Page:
Universities, in their capacity as education facilities for training future decision-makers, and as centres of research bear particular responsibility here and play a decisive role. They lay the foundations by delivering knowledge, competences and values through teaching and learning, and by engaging in research generate the knowledge and innovations needed for shaping sustainable development. This has to be combined with programmes and initiatives adopted by public and private stakeholders at national and international level.7 Education for Sustainable Development must be internationally focused and organised in accordance with the problem at hand and therefore represent parts of the internationality of universities. With their network of international relations, universities have a worldwide infrastructure at their disposal, which needs to be used for tasks in the field of sustainable development. By engaging in international collaboration in the service of Education for Sustainable Development, universities can, both in teaching and in learning, as well as in research with a corresponding thematic-contentual focus, link up with established forms of international collaboration8 and continue to expand these, above all in teaching and learning.9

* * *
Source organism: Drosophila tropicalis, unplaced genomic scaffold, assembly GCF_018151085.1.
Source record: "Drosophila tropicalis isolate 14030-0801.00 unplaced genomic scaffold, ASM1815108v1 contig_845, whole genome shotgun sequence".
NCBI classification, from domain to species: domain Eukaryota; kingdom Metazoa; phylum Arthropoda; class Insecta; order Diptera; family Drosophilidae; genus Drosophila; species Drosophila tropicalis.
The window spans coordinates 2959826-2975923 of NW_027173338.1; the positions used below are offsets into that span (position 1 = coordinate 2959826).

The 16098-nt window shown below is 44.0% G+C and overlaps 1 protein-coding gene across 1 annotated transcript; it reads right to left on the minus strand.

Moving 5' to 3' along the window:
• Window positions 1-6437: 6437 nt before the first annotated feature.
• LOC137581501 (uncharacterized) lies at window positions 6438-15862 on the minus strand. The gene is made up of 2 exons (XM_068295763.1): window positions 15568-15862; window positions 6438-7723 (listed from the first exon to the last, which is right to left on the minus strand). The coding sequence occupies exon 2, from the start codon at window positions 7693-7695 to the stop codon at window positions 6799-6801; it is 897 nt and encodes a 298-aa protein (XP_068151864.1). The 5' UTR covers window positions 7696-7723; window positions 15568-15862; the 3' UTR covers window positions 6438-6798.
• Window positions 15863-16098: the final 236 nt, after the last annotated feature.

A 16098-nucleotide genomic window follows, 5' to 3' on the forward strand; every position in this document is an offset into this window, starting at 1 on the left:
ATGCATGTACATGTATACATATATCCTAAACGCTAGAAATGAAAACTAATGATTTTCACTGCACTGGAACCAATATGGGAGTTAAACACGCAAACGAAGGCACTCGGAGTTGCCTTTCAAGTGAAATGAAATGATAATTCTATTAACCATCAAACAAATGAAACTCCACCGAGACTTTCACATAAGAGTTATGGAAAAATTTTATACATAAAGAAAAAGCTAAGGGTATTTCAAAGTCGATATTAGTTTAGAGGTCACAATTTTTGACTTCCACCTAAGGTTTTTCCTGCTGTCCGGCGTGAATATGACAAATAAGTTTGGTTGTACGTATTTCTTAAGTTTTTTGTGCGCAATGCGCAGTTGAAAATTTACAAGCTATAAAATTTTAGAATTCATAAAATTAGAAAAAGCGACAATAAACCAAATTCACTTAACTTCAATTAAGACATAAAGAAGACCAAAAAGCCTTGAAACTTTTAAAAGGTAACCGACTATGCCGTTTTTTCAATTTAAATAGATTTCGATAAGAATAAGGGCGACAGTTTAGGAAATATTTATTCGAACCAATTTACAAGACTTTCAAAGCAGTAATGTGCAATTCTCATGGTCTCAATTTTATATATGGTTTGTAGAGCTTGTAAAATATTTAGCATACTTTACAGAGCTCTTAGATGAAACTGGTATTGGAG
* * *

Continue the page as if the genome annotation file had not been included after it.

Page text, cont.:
II.With this declaration, the “German Rectors’ Conference” and the “German Commission for UNESCO” take up both the demands made by the Confederation of European Union Rectors’ Conference in 1994, with which the universities were called upon to organise themselves in line with the guidelines of sustainable development,10 as well as with the call made by the European ministers responsible for higher education to the universities on the occasion of the Bologna follow-up conference held in Bergen in May 2005, to consider the guidelines of sustainable development as an element in the creation of a European Higher Education Area.11